[7] Roush, L., 1997

[8] Library of Congress Country Studies, El Salvador: The Oligarchy’s Private Army 1824-1931, 1988

[9] Pruitt, D.G. and Kim, S.H., Chapter 6: The Structural Change Model, 2004

[10] White, R., Declassified Telegram, 1980

[11] Pruitt, D.G. and Kim, S.H., Chapter 6: The Structural Change Model, 2004

[12] Library of Congress Country Studies, El Salvador: The Reformist Coup of 1979, 1988

[13] White, R., Declassified Telegram, 1980

[14] Supply Line for a Junta, Time Magazine, 1981

[15] BU School of Theology, Robert D’Aubuisson, 2008

[16]Report of the UN Truth Commission on El Salvador, From Madness to Hope, 1993

[17] Scott, D.D., 2002

[18] Report of the UN Truth Commission on El Salvador, From Madness to Hope, 1993

[19] Hoyt, M., The Mozote Massacre, 1993

[20] White, R., Declassified Telegram, 1980

[21] White, R., Declassified Telegram, 1980

[22] Danner, M., The Truth of El Mozote,1993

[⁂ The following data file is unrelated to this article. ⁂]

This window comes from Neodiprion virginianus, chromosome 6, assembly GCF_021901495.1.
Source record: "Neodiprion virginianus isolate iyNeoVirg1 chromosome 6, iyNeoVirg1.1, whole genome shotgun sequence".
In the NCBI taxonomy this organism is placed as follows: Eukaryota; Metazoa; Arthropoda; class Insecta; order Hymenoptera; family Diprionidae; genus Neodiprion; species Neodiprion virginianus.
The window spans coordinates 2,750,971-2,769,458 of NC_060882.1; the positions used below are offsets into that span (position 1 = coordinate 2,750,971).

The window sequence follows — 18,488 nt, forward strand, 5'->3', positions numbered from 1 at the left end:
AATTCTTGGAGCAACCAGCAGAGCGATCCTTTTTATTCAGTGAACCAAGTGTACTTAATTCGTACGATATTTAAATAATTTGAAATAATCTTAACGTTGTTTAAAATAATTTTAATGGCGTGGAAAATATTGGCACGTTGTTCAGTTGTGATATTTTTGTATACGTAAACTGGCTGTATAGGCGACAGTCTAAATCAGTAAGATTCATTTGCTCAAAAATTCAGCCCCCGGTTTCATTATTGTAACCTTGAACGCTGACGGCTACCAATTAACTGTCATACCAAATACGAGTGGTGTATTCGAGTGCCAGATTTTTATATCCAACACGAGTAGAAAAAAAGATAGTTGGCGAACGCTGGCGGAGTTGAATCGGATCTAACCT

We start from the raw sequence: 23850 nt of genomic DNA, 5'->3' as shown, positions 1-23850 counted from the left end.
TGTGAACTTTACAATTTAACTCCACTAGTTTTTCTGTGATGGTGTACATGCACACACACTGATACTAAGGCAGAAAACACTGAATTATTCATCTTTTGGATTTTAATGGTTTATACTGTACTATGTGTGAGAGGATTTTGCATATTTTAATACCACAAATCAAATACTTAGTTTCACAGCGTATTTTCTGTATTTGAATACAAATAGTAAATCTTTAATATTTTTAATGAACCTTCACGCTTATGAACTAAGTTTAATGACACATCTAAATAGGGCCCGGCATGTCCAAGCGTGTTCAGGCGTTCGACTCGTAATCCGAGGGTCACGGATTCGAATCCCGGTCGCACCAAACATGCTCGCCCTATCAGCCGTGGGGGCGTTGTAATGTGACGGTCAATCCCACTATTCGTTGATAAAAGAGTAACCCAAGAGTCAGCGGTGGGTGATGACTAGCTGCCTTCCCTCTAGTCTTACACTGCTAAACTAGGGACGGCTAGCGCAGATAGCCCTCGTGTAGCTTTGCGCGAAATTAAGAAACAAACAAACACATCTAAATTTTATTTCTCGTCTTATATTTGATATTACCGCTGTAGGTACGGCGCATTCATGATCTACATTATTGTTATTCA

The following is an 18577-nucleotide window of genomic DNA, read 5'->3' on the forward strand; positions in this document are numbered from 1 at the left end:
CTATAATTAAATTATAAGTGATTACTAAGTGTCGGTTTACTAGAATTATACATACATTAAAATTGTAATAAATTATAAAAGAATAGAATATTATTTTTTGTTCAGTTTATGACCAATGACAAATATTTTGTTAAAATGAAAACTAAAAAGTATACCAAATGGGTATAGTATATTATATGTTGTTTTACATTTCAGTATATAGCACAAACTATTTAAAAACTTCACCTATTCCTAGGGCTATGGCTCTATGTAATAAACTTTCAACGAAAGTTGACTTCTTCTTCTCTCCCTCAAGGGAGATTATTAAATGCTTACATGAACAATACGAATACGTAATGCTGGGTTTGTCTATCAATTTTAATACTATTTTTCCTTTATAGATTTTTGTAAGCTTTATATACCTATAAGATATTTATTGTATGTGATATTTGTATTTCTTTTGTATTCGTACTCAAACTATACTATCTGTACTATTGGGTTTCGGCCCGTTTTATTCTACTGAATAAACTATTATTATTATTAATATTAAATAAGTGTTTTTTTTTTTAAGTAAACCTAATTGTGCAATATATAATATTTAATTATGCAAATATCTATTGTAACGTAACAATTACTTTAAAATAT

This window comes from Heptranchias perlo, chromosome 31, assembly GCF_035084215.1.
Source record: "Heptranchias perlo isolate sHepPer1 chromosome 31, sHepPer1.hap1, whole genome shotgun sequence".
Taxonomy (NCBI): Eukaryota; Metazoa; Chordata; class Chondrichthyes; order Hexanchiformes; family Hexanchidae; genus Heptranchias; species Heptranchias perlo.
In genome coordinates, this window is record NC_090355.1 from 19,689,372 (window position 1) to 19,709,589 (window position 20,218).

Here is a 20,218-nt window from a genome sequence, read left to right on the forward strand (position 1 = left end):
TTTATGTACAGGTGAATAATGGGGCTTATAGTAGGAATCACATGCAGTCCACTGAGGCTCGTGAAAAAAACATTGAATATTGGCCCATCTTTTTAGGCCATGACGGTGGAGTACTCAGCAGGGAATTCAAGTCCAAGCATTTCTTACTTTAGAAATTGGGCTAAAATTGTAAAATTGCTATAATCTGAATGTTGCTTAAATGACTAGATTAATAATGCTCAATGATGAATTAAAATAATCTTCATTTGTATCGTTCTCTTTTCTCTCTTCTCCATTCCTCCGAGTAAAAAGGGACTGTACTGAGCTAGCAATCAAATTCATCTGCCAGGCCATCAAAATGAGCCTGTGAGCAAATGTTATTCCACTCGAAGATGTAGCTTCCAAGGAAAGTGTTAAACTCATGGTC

[23] Supply Line for a Junta, Time Magazine, 1981

[24] Pruitt, D.G. and Kim, S.H., Chapter 6: The Structural Change Model, 2004

[25] White, R., Declassified Telegram, 1980

[26] Pruitt, D.G. and Kim, S.H., Chapter 6: The Structural Change Model, 2004

[27] Library of Congress Country Studies, El Salvador: The Civil Conflict Begins, 1988

[28] Ramsbotham, O., et al., Chapter 4: Understanding Contemporary Conflict, 2005

[29] Knowledge Bank: Profiles CNN, undated

[30] Ramsbotham, O., et al., Chapter 4: Understanding Contemporary Conflict, 2005

[31] Report of the UN Truth Commission on El Salvador, From Madness to Hope, 1993

[32] Miller, G., El Salvador: Policy of Deceit, New York Times, 1988

[33] Report of the UN Truth Commission on El Salvador, From Madness to Hope, 1993

[34] Omang, J., D’Aubuisson Honored by Conservatives at Capitol Hill Dinner, Washington Post, 1984

[35] Miller, G., El Salvador: Policy of Deceit, New York Times, 1988

[36] Report of the UN Truth Commission on El Salvador, From Madness to Hope, 1993

[37] Mitchell, C.R., Foundation Course, Session 11: Sketch of Conflict Termination Process, 2008

[38] Gibb, T., US role in Salvador’s brutal war., BBC, 2002

[39] Roush, L., 1997

[40] Mitchell, C.R., Foundation Course, Session 11: Sketch of Conflict Termination Process, 2008<


Oscar Alvarado is a master's degree candidate at the University for Peace.